It hurts me when my child thinks he should follow the crowd at some point knowing I am totally against it. Is most of this peer pressure to fit in or does he really feel this way also. It just doesn’t make sense. It reminds me of when I was a senior in high school and most of our friends were native. We all got along together until kids from the big cities came to our small school and saw things differently. Our high school was banned from going to the seasonal pow-wow that they have every year. This was the first time ever this had happened. It made wonder what is going to happen every year with the seasons of hunting and fishing. Will this people ever get over this? It affects the community at certain times of the season especially when deer hunting comes up or when fishing comes up. The season comes with immense conflicts which never existed when I went to school almost 23 years ago: this was never an issue until new people came to the small town. In the big city you don’t have hunting or fishing.

As Jock (2005) noted, in those regions of USA called ‘Indian country’, they are few natives who have not experienced racism. He added that many wish to go west to experience with ‘the Indians’: thus they are derogatorily referred to as figments of a vanishing race. Having come with such an attitude and having been to different racial settings, visitors decide to voice their opinion and cause problems. I have come up with ideas to approach the students and faculty of the school. I would love to have classes with the students and the teachers on racial tolerances to explain how they feel and what is and what is not acceptable. Maybe if they discussed it we could find out where the problem started from and how to end it. Maybe a letter to the editor or an article in the local paper would spark some interest in other people and parents besides me. Spear fishing has been a thing in our small town for centuries. All of a sudden outsiders come in voice their opinion, make an issue out of it and all hell breaks loose.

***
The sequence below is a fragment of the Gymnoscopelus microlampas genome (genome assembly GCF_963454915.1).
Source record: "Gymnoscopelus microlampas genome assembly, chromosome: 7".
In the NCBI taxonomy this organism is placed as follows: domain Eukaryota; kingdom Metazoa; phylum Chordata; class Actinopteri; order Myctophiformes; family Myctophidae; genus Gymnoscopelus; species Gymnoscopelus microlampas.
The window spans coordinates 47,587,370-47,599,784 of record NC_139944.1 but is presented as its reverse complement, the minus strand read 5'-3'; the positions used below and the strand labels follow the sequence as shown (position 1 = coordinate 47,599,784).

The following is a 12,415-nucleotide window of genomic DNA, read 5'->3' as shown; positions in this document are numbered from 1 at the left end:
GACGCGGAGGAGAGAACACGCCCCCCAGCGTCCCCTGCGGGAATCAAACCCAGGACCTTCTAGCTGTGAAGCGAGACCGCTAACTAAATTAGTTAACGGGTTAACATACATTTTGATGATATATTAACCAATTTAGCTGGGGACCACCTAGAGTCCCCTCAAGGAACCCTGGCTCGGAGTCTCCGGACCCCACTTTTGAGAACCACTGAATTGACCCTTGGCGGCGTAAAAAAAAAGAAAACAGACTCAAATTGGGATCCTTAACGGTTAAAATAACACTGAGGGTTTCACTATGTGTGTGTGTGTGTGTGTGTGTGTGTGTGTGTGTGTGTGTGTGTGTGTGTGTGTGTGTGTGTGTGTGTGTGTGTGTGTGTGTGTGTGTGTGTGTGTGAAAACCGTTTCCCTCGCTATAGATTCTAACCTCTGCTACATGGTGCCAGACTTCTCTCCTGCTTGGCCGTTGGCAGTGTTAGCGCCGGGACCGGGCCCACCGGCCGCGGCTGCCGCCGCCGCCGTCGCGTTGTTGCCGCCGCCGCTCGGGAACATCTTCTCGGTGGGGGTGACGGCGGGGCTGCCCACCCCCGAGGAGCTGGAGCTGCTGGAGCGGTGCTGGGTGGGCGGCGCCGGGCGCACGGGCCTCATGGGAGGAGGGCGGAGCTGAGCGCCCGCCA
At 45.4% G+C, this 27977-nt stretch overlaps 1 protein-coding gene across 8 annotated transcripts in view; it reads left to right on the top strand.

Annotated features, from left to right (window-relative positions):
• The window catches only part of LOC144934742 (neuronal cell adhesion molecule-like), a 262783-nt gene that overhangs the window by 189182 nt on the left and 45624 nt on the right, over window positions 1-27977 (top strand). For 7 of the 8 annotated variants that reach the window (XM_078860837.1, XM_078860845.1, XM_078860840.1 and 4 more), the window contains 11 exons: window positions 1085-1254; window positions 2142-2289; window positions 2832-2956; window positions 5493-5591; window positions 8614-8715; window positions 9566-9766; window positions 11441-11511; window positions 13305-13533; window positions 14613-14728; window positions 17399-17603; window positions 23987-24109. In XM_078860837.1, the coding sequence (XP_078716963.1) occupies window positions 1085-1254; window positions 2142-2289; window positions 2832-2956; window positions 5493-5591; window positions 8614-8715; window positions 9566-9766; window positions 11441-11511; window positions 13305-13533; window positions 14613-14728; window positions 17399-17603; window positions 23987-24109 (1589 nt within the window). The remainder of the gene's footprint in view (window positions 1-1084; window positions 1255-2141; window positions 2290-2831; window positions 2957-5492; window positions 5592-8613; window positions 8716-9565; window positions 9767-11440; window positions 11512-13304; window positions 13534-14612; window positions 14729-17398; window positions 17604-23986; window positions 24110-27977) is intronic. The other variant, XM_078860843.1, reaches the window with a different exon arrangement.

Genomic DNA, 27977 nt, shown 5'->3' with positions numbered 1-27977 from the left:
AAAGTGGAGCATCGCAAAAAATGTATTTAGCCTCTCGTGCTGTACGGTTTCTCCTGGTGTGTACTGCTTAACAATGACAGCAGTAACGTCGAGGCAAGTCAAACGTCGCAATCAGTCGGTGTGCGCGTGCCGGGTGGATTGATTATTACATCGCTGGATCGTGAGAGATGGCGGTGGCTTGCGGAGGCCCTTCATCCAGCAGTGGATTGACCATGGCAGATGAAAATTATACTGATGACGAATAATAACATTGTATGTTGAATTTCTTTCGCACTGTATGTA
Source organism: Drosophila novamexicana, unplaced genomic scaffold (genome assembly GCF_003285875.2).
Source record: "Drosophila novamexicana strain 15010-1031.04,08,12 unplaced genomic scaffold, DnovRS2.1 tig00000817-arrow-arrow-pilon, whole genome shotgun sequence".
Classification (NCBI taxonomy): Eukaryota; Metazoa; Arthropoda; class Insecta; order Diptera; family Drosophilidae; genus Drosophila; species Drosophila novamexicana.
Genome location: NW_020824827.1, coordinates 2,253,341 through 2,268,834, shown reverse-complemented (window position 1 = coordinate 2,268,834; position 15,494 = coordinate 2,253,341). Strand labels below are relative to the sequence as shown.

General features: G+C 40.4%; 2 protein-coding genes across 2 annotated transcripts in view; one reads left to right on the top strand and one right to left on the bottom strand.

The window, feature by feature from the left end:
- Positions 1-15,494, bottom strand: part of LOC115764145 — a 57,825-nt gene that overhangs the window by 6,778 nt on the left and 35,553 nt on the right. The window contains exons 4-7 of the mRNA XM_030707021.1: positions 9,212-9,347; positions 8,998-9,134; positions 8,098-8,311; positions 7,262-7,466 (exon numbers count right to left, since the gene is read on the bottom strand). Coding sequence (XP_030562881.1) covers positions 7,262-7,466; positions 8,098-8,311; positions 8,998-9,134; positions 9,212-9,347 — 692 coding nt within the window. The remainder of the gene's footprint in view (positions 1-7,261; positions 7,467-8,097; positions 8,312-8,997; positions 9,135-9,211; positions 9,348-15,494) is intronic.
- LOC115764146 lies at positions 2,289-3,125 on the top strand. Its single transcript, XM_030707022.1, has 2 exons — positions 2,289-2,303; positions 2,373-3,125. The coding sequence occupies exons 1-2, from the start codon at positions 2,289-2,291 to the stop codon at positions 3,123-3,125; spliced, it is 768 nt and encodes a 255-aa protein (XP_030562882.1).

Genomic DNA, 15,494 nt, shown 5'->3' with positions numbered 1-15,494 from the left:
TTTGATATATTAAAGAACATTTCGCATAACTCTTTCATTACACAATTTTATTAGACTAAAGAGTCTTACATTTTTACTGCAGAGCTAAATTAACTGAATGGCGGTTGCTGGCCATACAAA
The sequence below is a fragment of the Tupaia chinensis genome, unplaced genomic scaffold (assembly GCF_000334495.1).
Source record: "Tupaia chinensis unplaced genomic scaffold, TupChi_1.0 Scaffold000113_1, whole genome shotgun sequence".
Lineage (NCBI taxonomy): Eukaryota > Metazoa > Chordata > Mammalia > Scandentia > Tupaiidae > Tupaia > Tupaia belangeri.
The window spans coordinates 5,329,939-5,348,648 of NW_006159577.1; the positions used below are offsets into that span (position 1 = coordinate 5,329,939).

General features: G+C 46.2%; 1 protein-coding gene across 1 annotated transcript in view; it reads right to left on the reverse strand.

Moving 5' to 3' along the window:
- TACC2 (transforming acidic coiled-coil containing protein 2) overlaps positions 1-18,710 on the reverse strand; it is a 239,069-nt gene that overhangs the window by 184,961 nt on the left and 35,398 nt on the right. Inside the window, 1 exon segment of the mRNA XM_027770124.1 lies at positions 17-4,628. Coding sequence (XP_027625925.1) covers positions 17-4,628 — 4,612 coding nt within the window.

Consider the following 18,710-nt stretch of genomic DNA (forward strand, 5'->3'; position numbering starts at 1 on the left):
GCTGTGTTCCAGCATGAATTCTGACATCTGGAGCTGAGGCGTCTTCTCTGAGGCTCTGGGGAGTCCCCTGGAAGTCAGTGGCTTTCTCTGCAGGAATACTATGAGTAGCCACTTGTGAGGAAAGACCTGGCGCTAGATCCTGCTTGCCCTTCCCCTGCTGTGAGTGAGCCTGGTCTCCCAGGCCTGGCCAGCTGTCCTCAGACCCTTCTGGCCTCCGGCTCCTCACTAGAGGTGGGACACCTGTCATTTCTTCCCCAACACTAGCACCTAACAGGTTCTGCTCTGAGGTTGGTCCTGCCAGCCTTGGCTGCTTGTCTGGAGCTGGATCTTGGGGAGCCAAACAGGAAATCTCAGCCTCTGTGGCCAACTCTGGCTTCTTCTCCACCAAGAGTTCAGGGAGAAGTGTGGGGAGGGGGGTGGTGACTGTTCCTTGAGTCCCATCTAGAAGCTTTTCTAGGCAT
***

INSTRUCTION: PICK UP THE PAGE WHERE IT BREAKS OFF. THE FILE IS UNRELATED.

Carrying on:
A lot of good things could come out of having classes with the students and with the teachers. They could possibly catch the problem or see the problem before it gets out of hand. We would address the issues and try to get by all of the nonsense about the hunting and fishing issues. We would also try to get to the real problem about each other’s differences. Why hate a person for what their ancestors have been doing for over 100 years. We had the elders come into our classroom as students and talk about the history of the natives and how proud one should be to be native. They have taught us quite a bit if you look back into history. We have learned a lot from them, but others see it differently. I think if we could sit down and talk to the students and rationalize the big picture, each side would see that it’s a he-said-she-said matter and they would realize that there not that different after all. We are all the same in some sort of way. We may look differently on the outside and but race it just another interesting way to be different from everybody else. If we all looked the same, it would be quite boring. Like the much talked about racism about African Americans, racism against Native Americans needs to be dragged under the rug and addressed fully.